uim. Postmasters of the first
ass are allowed to employ car
ers of second and third class
11th. That thecre'shall be no re
oval of letter- carricrs except for
)oCifle charges of misbehavir,
competency, or violation of poet
Flice laws. A uthiors' manuscripts
)all be allowed to go through
eo mails rated the same as book
12th. They urge now sets ofi
3stoffice stamps, and use of bet
r articles of gum ; also that a
sw and better envelope be adop
d for register~cd fctters.
AT LAsv.--The heart of King
ichard the First of England, en
osod in an urn, has until roe'ent.
been p)reserved in the treasure
ambor of the Cathedral of lion
, but has now been placed in a<
>mb erected to receive the re
aino of that monarch, in the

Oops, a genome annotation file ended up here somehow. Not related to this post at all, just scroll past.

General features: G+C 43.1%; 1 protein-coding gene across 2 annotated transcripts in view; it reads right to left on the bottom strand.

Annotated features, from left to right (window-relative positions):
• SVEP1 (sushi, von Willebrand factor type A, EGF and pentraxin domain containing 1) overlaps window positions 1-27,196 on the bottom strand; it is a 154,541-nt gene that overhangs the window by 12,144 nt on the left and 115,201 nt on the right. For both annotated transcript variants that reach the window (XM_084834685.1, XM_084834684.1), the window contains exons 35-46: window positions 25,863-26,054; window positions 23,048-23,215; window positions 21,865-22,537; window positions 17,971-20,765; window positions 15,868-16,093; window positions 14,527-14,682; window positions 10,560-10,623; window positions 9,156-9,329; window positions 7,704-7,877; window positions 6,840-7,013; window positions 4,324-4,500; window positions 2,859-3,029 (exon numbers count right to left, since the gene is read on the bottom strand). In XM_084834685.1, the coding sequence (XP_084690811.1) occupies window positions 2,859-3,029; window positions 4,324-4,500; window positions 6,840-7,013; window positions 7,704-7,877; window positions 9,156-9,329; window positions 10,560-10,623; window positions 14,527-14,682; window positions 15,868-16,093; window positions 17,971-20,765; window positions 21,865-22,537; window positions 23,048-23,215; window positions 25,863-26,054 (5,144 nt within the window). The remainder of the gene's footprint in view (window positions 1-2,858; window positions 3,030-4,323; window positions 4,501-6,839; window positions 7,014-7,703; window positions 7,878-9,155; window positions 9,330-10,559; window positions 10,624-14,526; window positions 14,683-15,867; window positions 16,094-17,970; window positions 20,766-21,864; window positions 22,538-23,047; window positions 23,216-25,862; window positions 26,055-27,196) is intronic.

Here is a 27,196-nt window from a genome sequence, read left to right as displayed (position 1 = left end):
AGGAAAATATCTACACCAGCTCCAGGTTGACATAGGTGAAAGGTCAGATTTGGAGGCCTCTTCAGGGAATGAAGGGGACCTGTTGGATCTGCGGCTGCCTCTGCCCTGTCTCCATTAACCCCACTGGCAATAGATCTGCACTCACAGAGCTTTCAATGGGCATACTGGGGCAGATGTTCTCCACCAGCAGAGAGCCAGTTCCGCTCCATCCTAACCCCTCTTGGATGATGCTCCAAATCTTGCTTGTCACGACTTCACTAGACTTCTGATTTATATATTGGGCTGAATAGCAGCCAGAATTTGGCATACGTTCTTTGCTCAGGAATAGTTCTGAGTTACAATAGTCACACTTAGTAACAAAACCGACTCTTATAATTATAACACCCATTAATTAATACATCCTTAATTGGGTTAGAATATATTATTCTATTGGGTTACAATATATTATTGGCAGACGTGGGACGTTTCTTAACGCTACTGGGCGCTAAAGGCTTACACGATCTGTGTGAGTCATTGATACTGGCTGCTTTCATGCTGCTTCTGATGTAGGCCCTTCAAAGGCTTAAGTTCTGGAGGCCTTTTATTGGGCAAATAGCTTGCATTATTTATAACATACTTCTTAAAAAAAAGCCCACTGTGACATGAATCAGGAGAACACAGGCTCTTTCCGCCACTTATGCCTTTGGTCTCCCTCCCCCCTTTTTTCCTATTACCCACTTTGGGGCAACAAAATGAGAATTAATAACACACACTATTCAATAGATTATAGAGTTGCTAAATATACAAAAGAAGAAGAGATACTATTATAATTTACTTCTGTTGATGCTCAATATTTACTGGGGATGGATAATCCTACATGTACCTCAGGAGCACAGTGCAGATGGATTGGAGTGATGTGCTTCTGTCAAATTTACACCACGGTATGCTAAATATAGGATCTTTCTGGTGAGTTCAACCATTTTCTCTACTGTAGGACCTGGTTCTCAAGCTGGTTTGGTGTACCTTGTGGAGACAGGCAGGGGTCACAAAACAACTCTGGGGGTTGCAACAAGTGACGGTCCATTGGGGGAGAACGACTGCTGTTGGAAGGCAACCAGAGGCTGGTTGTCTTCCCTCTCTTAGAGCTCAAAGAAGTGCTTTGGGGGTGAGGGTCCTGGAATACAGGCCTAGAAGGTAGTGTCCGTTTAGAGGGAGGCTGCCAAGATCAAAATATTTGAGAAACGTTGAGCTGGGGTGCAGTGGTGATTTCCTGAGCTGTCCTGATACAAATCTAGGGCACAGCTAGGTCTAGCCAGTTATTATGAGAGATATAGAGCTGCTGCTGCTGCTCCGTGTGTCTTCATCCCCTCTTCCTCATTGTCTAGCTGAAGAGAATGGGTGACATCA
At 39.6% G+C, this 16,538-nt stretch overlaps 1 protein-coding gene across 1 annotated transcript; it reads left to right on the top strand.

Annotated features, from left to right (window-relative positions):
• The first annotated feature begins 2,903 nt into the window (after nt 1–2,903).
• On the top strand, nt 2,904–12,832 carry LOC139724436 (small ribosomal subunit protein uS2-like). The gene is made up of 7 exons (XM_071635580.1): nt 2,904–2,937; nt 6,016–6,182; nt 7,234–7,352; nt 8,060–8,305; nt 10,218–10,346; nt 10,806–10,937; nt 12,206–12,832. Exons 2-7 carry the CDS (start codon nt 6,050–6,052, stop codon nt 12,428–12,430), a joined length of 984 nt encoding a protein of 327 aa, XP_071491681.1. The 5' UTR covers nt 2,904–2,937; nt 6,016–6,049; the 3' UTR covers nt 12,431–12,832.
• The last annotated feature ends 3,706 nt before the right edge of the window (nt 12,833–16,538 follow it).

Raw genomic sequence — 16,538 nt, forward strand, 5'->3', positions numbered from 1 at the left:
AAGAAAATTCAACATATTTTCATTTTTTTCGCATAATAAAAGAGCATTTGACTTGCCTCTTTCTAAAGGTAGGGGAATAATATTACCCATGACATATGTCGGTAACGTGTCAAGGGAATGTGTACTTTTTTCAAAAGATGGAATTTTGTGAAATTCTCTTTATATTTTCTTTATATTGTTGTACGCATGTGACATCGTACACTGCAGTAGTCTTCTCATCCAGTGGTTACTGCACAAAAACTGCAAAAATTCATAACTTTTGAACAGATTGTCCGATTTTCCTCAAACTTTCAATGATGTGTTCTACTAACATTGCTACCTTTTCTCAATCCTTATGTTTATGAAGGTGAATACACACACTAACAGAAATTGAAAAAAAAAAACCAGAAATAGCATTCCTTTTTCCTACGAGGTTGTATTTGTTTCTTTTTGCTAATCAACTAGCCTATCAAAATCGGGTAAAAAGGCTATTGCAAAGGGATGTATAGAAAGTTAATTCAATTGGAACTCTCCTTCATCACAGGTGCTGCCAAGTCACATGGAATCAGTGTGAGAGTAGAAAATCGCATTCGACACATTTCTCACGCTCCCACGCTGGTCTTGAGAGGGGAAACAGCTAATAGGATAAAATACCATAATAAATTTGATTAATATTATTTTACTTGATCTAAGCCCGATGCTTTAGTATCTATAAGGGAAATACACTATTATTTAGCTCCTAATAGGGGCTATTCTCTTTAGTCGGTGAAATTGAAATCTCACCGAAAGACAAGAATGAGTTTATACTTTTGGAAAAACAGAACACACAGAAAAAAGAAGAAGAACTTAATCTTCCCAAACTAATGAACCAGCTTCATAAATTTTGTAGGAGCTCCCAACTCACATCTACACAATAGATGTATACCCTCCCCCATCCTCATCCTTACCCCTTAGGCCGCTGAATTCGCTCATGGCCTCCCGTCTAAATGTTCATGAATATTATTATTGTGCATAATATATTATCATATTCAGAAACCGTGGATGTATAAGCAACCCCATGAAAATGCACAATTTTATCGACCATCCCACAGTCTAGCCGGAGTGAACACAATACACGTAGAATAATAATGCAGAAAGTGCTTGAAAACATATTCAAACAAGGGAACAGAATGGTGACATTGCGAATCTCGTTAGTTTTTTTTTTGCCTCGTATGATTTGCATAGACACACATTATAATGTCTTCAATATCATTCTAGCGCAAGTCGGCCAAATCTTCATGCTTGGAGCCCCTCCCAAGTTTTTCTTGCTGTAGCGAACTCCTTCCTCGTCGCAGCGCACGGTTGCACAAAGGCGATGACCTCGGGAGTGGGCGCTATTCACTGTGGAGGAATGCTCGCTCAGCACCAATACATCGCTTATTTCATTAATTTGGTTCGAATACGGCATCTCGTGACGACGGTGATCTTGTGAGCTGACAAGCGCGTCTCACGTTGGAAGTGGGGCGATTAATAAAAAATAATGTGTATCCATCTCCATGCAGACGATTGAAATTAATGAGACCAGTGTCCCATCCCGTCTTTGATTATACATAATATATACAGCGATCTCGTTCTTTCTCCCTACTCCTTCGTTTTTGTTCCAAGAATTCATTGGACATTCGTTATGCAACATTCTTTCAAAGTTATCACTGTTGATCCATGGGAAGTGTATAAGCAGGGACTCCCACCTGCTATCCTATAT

oir of the building. 'The last
ish of Richard Crour de Leon,
ho died in 1199, from the effects I
an arrow wound received at the I
ago of the Castle of Chalus, wasa
have his hoar't p)laced in the
loir of the Cathedral, and this <
Ish, after 770 years, has just beenr
mplied with. The urn bears a I
idon, plate with the iscription:
liefacot cor Ricardi, regis An- t
orum.'' After so many years a I
are sprinkling of dust mlust only 1
main of theO mr.n who in histime t
led the world with stottes of his i
mahtie and chivalrous career.
W'EAKNEgss AND WIoKEDNE8s.- Il
is much easier and miuch~ moro 11
mmon to over-estim ate human la
ekedlness than human weakne,. ,
A Wonderful Age,
Under the above heading th9
Pottsvillo (Pa.) Miners' Journal
lotices the model of a now rail
road and machinery by which it
s claimned that a trip can be made
roni Liverpool via Now York to
San Francisco in six days-count
ng the timo from Now York to
San Francisco in two and a-half